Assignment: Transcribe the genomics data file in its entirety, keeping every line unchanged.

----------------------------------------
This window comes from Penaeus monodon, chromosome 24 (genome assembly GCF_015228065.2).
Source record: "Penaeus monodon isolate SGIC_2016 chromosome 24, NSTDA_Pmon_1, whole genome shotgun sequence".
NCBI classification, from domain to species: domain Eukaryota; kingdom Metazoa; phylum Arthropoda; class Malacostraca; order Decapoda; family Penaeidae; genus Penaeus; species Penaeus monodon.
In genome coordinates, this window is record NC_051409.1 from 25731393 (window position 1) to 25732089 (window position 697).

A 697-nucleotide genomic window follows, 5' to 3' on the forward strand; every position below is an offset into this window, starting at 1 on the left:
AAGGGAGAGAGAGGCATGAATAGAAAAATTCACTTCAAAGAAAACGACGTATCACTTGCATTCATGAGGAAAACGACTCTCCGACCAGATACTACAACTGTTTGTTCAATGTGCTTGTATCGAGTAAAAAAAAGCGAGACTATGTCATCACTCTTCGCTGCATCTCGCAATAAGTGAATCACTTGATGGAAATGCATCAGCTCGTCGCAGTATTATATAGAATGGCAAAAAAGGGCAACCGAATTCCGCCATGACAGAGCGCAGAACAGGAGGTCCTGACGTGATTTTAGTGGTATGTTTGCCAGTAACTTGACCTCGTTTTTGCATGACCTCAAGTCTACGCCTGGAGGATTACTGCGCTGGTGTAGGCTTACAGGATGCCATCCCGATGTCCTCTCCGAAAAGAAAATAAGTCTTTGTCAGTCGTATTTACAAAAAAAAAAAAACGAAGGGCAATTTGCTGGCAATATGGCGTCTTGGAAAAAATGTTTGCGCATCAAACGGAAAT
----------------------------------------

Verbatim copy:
This window comes from Penaeus monodon, chromosome 24 (genome assembly GCF_015228065.2).
Source record: "Penaeus monodon isolate SGIC_2016 chromosome 24, NSTDA_Pmon_1, whole genome shotgun sequence".
NCBI classification, from domain to species: domain Eukaryota; kingdom Metazoa; phylum Arthropoda; class Malacostraca; order Decapoda; family Penaeidae; genus Penaeus; species Penaeus monodon.
In genome coordinates, this window is record NC_051409.1 from 25731393 (window position 1) to 25732089 (window position 697).

A 697-nucleotide genomic window follows, 5' to 3' on the forward strand; every position below is an offset into this window, starting at 1 on the left:
AAGGGAGAGAGAGGCATGAATAGAAAAATTCACTTCAAAGAAAACGACGTATCACTTGCATTCATGAGGAAAACGACTCTCCGACCAGATACTACAACTGTTTGTTCAATGTGCTTGTATCGAGTAAAAAAAAGCGAGACTATGTCATCACTCTTCGCTGCATCTCGCAATAAGTGAATCACTTGATGGAAATGCATCAGCTCGTCGCAGTATTATATAGAATGGCAAAAAAGGGCAACCGAATTCCGCCATGACAGAGCGCAGAACAGGAGGTCCTGACGTGATTTTAGTGGTATGTTTGCCAGTAACTTGACCTCGTTTTTGCATGACCTCAAGTCTACGCCTGGAGGATTACTGCGCTGGTGTAGGCTTACAGGATGCCATCCCGATGTCCTCTCCGAAAAGAAAATAAGTCTTTGTCAGTCGTATTTACAAAAAAAAAAAAACGAAGGGCAATTTGCTGGCAATATGGCGTCTTGGAAAAAATGTTTGCGCATCAAACGGAAAT